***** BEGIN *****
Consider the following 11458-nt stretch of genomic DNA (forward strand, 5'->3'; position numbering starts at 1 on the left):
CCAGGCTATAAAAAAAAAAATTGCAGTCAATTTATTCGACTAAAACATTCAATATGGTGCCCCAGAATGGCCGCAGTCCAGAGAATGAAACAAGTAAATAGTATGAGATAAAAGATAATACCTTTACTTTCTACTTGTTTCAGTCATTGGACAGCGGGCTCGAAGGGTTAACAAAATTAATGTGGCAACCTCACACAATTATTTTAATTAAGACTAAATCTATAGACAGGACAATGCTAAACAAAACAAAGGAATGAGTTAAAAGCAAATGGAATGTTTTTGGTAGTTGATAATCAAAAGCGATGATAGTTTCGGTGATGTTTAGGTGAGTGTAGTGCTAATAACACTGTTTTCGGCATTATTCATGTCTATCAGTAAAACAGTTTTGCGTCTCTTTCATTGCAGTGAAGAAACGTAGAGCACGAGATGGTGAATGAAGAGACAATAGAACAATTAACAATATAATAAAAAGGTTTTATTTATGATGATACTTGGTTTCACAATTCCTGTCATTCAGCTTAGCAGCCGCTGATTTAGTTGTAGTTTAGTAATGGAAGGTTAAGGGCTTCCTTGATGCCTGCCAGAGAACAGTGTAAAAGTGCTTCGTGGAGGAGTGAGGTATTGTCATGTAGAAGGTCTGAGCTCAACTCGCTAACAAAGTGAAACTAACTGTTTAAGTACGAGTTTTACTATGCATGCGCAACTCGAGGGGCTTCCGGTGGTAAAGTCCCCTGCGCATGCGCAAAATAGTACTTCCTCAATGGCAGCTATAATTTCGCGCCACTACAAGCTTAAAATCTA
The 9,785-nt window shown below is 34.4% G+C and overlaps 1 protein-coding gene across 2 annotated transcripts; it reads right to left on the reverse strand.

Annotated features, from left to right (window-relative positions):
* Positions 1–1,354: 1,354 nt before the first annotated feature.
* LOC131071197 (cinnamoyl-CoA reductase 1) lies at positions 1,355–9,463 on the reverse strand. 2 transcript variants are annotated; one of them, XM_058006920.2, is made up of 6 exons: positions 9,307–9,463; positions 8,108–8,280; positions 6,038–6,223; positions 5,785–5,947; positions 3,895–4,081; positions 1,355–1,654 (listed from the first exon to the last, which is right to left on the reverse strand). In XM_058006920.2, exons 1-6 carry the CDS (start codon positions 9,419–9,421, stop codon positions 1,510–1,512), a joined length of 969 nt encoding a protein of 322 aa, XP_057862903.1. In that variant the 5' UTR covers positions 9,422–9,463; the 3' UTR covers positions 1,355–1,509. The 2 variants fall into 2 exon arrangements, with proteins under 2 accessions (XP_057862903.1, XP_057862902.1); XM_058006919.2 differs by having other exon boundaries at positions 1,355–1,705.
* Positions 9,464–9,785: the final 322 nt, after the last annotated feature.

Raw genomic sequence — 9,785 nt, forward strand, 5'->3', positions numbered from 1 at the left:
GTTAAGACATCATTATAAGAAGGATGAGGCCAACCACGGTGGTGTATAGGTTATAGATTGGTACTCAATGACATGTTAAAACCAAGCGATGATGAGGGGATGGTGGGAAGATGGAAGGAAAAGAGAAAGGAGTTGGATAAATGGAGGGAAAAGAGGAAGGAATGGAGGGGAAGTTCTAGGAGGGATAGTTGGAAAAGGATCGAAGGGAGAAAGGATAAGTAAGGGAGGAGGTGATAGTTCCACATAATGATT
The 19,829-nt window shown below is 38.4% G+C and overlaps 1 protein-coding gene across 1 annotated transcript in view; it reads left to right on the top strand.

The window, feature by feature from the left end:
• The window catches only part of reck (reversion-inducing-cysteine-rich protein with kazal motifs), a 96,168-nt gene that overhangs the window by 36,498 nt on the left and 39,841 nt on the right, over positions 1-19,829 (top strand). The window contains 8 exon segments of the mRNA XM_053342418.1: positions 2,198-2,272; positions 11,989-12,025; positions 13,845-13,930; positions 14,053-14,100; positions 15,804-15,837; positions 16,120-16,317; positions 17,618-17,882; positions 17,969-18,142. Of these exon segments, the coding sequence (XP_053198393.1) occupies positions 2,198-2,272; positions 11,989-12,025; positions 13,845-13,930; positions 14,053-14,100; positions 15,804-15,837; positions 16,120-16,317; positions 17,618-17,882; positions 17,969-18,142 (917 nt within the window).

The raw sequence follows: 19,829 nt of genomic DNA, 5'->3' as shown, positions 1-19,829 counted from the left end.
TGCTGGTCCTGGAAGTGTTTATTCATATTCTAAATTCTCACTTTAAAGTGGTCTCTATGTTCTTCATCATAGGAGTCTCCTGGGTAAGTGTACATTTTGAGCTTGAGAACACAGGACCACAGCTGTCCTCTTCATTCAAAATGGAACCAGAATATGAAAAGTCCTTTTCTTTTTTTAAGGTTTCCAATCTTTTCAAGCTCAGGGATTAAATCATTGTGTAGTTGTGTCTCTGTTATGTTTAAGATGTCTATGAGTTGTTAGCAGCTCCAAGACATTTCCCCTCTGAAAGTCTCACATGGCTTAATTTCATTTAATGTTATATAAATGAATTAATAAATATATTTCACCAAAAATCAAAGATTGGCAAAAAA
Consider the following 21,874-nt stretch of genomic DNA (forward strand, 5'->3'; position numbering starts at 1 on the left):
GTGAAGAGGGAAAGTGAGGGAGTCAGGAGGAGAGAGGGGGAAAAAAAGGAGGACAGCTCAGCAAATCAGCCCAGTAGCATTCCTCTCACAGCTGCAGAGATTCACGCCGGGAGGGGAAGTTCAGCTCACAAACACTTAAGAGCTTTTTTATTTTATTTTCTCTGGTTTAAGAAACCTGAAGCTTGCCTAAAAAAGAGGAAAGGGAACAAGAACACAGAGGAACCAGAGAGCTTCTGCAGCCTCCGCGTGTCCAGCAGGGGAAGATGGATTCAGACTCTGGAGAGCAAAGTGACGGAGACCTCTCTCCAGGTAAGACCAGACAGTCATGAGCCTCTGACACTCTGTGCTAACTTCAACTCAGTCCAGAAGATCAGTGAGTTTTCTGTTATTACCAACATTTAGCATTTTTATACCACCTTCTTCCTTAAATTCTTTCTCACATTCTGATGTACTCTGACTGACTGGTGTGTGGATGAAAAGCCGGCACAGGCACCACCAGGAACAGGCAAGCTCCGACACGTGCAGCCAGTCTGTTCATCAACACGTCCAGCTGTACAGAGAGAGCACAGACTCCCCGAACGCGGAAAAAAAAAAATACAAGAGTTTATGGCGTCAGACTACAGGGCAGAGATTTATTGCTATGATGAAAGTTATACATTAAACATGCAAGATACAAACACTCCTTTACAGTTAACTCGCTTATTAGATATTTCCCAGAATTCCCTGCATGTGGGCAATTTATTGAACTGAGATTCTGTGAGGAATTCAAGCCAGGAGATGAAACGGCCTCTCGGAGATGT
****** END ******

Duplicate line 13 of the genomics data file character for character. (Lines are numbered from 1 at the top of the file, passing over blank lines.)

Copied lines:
The raw sequence follows: 19,829 nt of genomic DNA, 5'->3' as shown, positions 1-19,829 counted from the left end.